The case for testing Pfizer’s Paxlovid to treat long COVID

  • Two long COVID patients recover after Paxlovid treatment
  • Side effects, safety issues should be investigated

CHICAGO, April 18 (Reuters) – Reports of two patients who found relief from long COVID after taking Pfizer Inc’s antiviral Paxlovid (PFE.N), including a researcher who tested it on her -even, provide intriguing evidence for clinical trials to help those suffering from the debilitating condition, experts and advocates say.

The researcher said her chronic fatigue symptoms, which “felt like a truck hitting me”, disappeared after taking the two-drug oral therapy.

Long COVID is an impending health crisis, estimated to affect up to 30% of people infected with the coronavirus. This can last for months, leaving many people unable to work. More than 200 symptoms have been associated with the disease, including pain, fatigue, brain fog, breathing difficulties and exhaustion after minimal physical activity.

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Dr. Steven Deeks, a professor of medicine at the University of California, San Francisco (USSF) and an expert in HIV cure research, said drug companies tend to overlook single-patient case studies. But such cases have helped spur HIV cure research, and Deeks thinks these Paxlovid cases could do the same for a long time of COVID.

“This provides very strong evidence that we need to investigate antiviral therapy in this setting as soon as possible,” Deeks said, adding that he had heard of another anecdotal case at UCSF in which symptoms of a long COVID patient disappeared after taking Paxlovid.

Scientists warn that these cases “only generate speculation” and do not prove that the drug relieved persistent symptoms. But they support a leading theory that long COVID can be caused by the virus lingering in parts of the body for months, affecting patients’ daily lives long after acute symptoms have subsided.

The best evidence to date comes from a National Institutes of Health (NIH) study, currently under peer review, in which researchers performed autopsies on 44 people who died of COVID-19 or other cause but who have been infected with COVID. They found widespread infection throughout the body, including the brain, which can last more than seven months after symptoms appear.

Paxlovid, which combines a new Pfizer pill with the older antiviral ritonavir, is currently licensed for use in the early days of COVID infection to prevent serious illness in high-risk patients.

Pfizer spokesperson Kit Longley said the company does not have lengthy COVID studies underway and did not say whether it would consider them.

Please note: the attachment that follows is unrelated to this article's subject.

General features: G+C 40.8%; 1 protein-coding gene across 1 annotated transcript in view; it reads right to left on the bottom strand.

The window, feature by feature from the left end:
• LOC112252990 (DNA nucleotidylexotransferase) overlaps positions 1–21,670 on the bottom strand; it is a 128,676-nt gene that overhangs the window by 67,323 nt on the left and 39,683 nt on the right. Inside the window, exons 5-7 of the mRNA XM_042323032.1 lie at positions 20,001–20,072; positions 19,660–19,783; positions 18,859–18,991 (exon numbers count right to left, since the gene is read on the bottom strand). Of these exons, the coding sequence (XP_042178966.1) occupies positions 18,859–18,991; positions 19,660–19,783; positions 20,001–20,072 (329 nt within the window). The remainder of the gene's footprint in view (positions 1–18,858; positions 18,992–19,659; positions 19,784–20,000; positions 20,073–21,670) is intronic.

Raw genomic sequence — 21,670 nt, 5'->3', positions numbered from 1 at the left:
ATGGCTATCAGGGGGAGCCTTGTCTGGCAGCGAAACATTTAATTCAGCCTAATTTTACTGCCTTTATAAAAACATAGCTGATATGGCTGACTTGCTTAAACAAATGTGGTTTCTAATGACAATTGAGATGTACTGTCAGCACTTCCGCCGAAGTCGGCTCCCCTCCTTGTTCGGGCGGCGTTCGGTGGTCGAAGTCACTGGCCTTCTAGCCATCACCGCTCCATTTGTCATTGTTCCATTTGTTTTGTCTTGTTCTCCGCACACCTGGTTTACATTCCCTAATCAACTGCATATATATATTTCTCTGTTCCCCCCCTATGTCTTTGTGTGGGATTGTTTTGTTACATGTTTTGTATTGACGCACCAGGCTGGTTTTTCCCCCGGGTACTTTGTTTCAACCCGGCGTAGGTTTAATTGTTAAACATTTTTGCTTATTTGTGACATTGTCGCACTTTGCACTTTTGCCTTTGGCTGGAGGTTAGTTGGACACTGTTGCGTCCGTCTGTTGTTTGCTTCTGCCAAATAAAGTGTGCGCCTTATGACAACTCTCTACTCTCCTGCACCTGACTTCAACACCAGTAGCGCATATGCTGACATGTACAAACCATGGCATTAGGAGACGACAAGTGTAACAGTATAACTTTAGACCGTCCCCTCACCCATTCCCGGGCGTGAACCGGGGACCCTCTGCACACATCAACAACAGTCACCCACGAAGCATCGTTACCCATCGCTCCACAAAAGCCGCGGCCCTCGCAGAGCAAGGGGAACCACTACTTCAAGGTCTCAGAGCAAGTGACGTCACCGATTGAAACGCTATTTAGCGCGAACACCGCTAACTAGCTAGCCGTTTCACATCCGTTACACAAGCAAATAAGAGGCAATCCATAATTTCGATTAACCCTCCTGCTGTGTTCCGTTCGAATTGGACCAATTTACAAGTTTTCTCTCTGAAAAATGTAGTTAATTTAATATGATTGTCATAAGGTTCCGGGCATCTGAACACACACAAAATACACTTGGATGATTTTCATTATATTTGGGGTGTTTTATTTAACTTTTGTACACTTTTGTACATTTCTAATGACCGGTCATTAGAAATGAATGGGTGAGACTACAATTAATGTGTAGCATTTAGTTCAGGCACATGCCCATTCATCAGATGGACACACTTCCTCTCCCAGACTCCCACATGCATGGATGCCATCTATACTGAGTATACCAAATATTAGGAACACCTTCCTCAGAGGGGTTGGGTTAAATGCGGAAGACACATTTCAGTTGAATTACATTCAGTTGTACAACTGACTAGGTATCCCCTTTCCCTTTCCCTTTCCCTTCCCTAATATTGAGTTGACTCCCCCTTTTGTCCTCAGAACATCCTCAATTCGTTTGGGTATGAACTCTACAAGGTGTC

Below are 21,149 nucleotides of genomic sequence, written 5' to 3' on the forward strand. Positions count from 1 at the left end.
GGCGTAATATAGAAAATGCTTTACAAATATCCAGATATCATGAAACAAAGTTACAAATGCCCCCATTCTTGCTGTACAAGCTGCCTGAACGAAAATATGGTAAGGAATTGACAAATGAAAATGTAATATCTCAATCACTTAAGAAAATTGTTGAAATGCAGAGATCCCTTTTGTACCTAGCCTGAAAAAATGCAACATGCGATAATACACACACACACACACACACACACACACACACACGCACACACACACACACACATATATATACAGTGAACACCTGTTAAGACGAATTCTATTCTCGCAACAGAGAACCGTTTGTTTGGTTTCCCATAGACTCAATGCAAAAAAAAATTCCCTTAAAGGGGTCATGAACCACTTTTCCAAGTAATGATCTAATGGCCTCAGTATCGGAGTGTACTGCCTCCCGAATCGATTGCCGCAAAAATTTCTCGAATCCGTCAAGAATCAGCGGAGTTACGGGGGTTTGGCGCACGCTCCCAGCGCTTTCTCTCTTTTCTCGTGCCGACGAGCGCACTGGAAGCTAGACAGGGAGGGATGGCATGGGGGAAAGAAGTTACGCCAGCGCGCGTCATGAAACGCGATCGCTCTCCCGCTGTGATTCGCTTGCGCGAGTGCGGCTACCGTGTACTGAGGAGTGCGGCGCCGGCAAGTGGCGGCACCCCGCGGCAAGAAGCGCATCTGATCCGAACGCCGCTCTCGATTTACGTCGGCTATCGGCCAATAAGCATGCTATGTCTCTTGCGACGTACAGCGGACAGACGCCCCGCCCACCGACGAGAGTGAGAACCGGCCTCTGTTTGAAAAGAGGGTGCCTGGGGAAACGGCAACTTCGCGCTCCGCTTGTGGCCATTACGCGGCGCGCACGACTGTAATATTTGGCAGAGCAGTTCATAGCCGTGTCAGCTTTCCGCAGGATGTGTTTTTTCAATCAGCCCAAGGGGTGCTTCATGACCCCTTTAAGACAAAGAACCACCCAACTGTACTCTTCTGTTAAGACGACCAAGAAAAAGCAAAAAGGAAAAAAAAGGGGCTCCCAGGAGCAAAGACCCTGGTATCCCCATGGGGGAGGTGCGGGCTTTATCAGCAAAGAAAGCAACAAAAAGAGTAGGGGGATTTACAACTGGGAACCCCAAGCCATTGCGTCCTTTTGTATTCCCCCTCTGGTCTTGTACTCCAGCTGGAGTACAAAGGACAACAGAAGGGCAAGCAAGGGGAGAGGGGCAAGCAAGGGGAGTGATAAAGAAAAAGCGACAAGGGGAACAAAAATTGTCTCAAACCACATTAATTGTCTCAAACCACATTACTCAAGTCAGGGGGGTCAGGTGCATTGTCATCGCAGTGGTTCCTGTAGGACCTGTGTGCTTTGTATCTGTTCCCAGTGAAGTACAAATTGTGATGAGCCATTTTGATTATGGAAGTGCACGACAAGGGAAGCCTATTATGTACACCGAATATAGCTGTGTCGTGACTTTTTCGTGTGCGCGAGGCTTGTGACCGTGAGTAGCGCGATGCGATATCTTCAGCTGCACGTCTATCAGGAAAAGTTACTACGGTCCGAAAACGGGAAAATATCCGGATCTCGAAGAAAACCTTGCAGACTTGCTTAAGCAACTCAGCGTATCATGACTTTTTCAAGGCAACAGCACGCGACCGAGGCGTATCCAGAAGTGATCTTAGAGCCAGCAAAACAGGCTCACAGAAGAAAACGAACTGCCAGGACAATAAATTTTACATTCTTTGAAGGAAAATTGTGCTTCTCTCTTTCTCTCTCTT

The drugmaker has two large clinical trials to test whether Paxlovid can prevent initial COVID infection. This “could provide us with relevant data to inform future studies,” Longley said.

Patients who have been suffering for months are growing increasingly frustrated with the lack of pharmaceutical research for their condition.

There are currently fewer than 20 clinical trials run by individual researchers or small drugmakers testing treatments for long COVID, only a handful of which have made it past the early stages, according to a Reuters review. Read more

Diana Berrent, founder of the community advocacy group COVID Survivor Corps, lobbied the Biden administration to fund large, lengthy COVID clinical trials.

“We shouldn’t do our research based on anecdotal reports,” she said. “That’s not good enough.”


In one of the case reports, published as a preprint ahead of peer review, a previously healthy, vaccinated 47-year-old woman was infected with COVID in the summer of 2021. Most of her symptoms Acute subsided within 48 hours, but she continued with intense fatigue, brain fog, post-exercise exhaustion, insomnia, rapid heartbeat, and body aches severe enough that she could no longer work.

About six months after her initial infection, she was reinfected, likely with COVID, and many of her acute symptoms also returned. His doctor prescribed him a five-day course of Paxlovid.

On day 3, she noticed a rapid improvement in the long-lasting COVID symptoms. “She’s back to normal,” said Dr. Linda Geng, co-director of Stanford Health Care’s long-running COVID clinic and author of the case report posted on Research Square.

In the second case, Lavanya Visvabharathy, 37, an immunologist working at Northwestern Medicine’s long-running COVID clinic, was infected in December 2021.

Her initial symptoms were mild, but she later suffered from chronic fatigue, headaches and trouble sleeping for four months after the infection. She also continued to test positive on rapid antigen tests, a sign of viral persistence.

Visvabharathy was aware of the NIH study and the Stanford case, and decided to try Paxlovid to see if it could clear any lingering virus. By the end of the five-day course, her fatigue and insomnia had improved and her headaches were less frequent. Two weeks after the end of the treatment, his fatigue was gone. “It’s 100% fixed,” she said.

But to prove that Paxlovid provides this kind of relief would require carefully controlled clinical trials, Visvabharathy said.

Dr. Igor Koralnik, who leads Northwestern Medicine’s clinic focused on the neurological effects of long COVID, noted the long list of widely used drugs that are affected by ritonavir and said Paxlovid “cannot be used willy-nilly. thank you”.

“Paxlovid is not a benign drug,” he said. “There should be studies.”

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Reporting by Julie Steenhuysen Editing by Michele Gershberg and Bill Berkrot

Our standards: The Thomson Reuters Trust Principles.


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